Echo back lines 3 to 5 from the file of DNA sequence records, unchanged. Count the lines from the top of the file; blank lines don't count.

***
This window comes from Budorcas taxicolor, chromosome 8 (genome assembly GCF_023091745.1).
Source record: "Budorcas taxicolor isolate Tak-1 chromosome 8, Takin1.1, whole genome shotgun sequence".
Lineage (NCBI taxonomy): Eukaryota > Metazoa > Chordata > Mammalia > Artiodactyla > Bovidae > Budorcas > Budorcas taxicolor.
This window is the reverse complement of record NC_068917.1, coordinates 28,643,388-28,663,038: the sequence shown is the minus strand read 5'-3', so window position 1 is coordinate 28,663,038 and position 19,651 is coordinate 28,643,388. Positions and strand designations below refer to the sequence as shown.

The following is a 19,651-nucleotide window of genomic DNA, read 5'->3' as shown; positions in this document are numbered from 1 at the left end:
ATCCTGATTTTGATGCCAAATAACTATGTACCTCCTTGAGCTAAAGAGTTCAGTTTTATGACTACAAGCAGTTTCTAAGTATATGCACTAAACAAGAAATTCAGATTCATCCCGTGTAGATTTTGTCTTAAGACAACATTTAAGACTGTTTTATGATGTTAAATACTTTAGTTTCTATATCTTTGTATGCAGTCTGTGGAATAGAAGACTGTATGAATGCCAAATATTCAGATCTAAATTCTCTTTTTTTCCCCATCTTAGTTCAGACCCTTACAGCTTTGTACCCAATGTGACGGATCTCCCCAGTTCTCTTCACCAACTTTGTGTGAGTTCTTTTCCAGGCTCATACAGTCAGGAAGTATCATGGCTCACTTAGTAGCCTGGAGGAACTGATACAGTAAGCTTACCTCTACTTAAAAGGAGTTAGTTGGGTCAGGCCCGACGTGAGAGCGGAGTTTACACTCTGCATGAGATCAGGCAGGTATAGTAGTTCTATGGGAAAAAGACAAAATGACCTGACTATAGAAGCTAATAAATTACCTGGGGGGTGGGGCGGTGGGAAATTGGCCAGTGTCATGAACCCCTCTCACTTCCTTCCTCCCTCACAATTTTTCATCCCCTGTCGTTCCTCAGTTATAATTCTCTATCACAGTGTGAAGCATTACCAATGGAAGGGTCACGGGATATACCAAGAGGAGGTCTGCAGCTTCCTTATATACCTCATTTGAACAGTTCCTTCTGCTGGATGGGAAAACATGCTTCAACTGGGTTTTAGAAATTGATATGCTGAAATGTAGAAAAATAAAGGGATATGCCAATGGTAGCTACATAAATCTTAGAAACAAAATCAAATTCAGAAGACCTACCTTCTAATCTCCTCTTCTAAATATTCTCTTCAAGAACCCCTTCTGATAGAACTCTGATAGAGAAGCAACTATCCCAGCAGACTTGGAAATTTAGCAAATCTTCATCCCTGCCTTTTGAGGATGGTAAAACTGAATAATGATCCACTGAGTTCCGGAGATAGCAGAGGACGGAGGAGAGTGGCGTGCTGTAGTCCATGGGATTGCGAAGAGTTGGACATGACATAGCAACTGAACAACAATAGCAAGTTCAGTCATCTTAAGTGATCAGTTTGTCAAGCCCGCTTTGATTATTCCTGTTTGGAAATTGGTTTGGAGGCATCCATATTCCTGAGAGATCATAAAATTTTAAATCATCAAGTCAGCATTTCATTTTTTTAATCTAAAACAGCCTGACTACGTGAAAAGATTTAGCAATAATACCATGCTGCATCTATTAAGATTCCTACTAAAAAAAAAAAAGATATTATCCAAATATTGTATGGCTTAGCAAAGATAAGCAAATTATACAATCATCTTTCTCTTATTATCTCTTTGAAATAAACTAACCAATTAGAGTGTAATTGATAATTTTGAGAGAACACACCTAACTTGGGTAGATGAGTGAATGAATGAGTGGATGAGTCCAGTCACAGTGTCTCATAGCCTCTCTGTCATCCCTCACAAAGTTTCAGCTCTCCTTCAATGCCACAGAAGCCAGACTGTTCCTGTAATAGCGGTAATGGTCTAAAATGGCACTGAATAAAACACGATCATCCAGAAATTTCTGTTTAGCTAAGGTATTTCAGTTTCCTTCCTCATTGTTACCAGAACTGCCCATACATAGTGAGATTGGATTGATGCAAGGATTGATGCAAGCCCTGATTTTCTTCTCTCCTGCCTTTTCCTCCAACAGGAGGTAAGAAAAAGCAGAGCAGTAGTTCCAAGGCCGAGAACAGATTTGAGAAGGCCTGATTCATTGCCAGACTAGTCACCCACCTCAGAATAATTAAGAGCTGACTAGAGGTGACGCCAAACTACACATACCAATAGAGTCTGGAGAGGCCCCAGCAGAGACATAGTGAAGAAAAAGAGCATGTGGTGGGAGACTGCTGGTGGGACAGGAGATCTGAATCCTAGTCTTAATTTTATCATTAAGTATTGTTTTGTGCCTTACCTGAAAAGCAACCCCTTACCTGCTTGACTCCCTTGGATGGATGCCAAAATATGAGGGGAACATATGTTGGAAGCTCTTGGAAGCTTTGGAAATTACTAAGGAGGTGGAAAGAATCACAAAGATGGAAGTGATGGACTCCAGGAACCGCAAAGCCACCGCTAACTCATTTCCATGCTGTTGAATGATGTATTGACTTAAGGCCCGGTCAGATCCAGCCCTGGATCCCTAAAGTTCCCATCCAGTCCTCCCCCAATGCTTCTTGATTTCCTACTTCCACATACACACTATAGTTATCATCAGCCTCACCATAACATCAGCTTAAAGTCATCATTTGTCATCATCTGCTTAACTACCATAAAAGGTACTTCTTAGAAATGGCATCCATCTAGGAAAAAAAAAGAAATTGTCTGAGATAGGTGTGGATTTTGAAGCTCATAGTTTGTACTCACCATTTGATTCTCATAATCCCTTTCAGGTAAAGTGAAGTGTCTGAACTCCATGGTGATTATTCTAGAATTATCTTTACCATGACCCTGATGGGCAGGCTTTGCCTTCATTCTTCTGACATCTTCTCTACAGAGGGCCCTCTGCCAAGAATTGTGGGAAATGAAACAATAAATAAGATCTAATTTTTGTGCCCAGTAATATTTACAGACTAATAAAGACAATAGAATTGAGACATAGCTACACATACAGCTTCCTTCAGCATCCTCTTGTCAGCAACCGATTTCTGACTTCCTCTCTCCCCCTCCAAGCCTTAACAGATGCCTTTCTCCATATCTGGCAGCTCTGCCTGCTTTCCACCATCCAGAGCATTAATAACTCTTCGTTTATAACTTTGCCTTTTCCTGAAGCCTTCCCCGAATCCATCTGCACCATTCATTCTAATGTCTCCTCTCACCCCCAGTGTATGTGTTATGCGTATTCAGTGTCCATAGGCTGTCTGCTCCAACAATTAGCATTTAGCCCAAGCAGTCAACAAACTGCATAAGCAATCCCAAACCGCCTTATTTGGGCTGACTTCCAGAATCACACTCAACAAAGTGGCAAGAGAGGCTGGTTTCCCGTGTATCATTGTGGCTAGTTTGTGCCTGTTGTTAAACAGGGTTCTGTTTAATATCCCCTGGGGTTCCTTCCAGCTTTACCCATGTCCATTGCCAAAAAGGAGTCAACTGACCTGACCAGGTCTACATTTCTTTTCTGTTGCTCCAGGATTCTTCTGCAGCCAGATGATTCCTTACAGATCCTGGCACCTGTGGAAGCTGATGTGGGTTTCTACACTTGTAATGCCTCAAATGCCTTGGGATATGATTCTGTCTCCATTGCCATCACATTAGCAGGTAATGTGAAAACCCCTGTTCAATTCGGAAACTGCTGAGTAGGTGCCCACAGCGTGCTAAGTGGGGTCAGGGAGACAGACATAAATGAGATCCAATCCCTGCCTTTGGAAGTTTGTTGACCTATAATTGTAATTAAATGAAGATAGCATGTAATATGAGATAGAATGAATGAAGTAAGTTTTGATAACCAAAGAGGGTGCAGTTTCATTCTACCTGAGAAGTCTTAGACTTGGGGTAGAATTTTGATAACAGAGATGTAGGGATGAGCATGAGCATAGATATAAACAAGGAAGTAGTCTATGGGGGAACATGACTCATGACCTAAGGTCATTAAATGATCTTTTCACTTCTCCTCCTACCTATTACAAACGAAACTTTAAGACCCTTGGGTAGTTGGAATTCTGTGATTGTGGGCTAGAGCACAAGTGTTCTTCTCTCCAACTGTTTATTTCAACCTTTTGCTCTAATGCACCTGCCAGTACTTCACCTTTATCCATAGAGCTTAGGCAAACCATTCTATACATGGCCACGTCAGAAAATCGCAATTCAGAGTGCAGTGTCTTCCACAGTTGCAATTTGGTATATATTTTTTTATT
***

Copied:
Lineage (NCBI taxonomy): Eukaryota > Metazoa > Chordata > Mammalia > Artiodactyla > Bovidae > Budorcas > Budorcas taxicolor.
This window is the reverse complement of record NC_068917.1, coordinates 28,643,388-28,663,038: the sequence shown is the minus strand read 5'-3', so window position 1 is coordinate 28,663,038 and position 19,651 is coordinate 28,643,388. Positions and strand designations below refer to the sequence as shown.

The following is a 19,651-nucleotide window of genomic DNA, read 5'->3' as shown; positions in this document are numbered from 1 at the left end: